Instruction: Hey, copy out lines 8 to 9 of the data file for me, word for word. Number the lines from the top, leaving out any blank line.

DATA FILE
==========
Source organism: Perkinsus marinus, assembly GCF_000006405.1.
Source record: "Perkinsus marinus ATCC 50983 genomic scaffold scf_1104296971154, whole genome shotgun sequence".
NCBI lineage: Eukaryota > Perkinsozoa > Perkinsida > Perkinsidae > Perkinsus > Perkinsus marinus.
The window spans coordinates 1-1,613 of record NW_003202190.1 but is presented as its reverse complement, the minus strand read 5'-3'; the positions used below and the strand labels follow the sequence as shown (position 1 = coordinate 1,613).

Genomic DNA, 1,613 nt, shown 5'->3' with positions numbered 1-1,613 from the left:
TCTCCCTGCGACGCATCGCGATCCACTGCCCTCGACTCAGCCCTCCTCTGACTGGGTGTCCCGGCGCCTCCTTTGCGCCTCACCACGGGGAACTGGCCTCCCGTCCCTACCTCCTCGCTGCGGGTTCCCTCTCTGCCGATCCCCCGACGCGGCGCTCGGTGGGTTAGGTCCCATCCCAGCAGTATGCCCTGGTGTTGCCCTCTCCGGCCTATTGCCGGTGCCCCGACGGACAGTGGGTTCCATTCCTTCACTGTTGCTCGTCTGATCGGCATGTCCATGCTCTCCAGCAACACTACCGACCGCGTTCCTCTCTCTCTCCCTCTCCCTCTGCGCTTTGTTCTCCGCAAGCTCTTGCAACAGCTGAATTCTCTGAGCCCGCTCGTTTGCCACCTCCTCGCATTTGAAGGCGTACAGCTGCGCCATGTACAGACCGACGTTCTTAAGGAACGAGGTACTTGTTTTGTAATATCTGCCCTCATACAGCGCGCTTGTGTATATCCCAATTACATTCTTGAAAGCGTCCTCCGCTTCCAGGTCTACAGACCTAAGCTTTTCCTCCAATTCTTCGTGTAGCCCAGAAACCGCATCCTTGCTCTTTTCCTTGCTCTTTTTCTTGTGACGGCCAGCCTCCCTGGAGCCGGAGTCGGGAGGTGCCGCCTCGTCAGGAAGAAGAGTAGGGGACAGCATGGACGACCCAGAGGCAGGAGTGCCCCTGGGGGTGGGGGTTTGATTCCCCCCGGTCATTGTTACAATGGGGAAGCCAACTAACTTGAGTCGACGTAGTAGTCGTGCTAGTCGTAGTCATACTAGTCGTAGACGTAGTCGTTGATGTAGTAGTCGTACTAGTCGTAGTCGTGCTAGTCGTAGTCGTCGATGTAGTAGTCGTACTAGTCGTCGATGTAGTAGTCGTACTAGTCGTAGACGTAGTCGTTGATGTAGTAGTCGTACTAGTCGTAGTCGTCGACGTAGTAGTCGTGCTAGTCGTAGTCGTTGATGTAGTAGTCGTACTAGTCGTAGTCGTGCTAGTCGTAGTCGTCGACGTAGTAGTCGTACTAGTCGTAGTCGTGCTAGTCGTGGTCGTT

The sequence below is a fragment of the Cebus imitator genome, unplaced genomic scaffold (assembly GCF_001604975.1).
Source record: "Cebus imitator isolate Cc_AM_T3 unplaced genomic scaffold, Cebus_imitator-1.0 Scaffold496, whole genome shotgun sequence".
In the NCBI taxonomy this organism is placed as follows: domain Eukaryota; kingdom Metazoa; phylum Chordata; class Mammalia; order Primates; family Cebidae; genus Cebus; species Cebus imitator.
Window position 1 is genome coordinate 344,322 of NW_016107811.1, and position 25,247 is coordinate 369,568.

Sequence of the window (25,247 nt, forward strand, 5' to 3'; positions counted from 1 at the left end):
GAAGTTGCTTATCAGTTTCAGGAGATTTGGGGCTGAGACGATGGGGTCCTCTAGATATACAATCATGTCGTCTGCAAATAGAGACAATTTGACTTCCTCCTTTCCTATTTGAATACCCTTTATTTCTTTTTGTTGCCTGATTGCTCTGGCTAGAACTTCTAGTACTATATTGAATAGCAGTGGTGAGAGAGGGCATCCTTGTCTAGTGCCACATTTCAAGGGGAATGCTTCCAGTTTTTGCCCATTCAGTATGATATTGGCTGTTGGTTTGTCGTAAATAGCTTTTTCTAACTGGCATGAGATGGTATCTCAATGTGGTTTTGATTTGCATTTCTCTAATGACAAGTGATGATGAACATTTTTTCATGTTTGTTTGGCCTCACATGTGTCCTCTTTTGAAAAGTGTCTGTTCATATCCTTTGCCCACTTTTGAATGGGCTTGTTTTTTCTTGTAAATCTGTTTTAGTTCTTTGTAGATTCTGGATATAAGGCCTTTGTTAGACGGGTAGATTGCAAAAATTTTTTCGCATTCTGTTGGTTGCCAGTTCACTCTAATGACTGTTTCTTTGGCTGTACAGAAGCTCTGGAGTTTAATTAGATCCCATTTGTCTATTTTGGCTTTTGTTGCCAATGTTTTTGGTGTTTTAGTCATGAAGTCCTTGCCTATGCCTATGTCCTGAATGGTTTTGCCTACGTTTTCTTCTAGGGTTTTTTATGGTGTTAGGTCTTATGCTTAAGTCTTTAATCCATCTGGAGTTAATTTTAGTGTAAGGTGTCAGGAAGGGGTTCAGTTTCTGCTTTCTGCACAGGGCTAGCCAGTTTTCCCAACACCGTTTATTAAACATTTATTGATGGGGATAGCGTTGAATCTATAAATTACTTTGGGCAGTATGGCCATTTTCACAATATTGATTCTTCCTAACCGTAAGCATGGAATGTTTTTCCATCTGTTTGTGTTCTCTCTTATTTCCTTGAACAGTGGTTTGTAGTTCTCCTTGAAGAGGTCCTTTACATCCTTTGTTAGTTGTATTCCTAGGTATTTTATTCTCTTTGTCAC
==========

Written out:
Source record: "Cebus imitator isolate Cc_AM_T3 unplaced genomic scaffold, Cebus_imitator-1.0 Scaffold496, whole genome shotgun sequence".
In the NCBI taxonomy this organism is placed as follows: domain Eukaryota; kingdom Metazoa; phylum Chordata; class Mammalia; order Primates; family Cebidae; genus Cebus; species Cebus imitator.